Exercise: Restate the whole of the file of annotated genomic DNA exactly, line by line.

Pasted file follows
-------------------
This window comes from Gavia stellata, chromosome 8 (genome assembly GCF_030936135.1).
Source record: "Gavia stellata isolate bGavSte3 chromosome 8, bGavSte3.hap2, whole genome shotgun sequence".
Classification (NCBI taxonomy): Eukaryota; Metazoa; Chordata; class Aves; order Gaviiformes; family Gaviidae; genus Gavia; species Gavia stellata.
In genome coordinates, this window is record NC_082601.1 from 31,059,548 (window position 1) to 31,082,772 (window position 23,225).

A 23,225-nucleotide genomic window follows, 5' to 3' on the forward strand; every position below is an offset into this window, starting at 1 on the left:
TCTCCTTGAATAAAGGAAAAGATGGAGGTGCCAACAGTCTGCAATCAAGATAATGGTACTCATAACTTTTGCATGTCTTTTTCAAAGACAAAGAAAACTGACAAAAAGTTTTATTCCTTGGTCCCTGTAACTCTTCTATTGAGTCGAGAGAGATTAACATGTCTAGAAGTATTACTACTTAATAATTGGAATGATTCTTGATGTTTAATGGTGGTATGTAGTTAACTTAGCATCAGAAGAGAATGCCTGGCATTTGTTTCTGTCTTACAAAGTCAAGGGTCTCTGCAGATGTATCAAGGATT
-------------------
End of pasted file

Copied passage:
This window comes from Gavia stellata, chromosome 8 (genome assembly GCF_030936135.1).
Source record: "Gavia stellata isolate bGavSte3 chromosome 8, bGavSte3.hap2, whole genome shotgun sequence".
Classification (NCBI taxonomy): Eukaryota; Metazoa; Chordata; class Aves; order Gaviiformes; family Gaviidae; genus Gavia; species Gavia stellata.
In genome coordinates, this window is record NC_082601.1 from 31,059,548 (window position 1) to 31,082,772 (window position 23,225).

A 23,225-nucleotide genomic window follows, 5' to 3' on the forward strand; every position below is an offset into this window, starting at 1 on the left:
TCTCCTTGAATAAAGGAAAAGATGGAGGTGCCAACAGTCTGCAATCAAGATAATGGTACTCATAACTTTTGCATGTCTTTTTCAAAGACAAAGAAAACTGACAAAAAGTTTTATTCCTTGGTCCCTGTAACTCTTCTATTGAGTCGAGAGAGATTAACATGTCTAGAAGTATTACTACTTAATAATTGGAATGATTCTTGATGTTTAATGGTGGTATGTAGTTAACTTAGCATCAGAAGAGAATGCCTGGCATTTGTTTCTGTCTTACAAAGTCAAGGGTCTCTGCAGATGTATCAAGGATT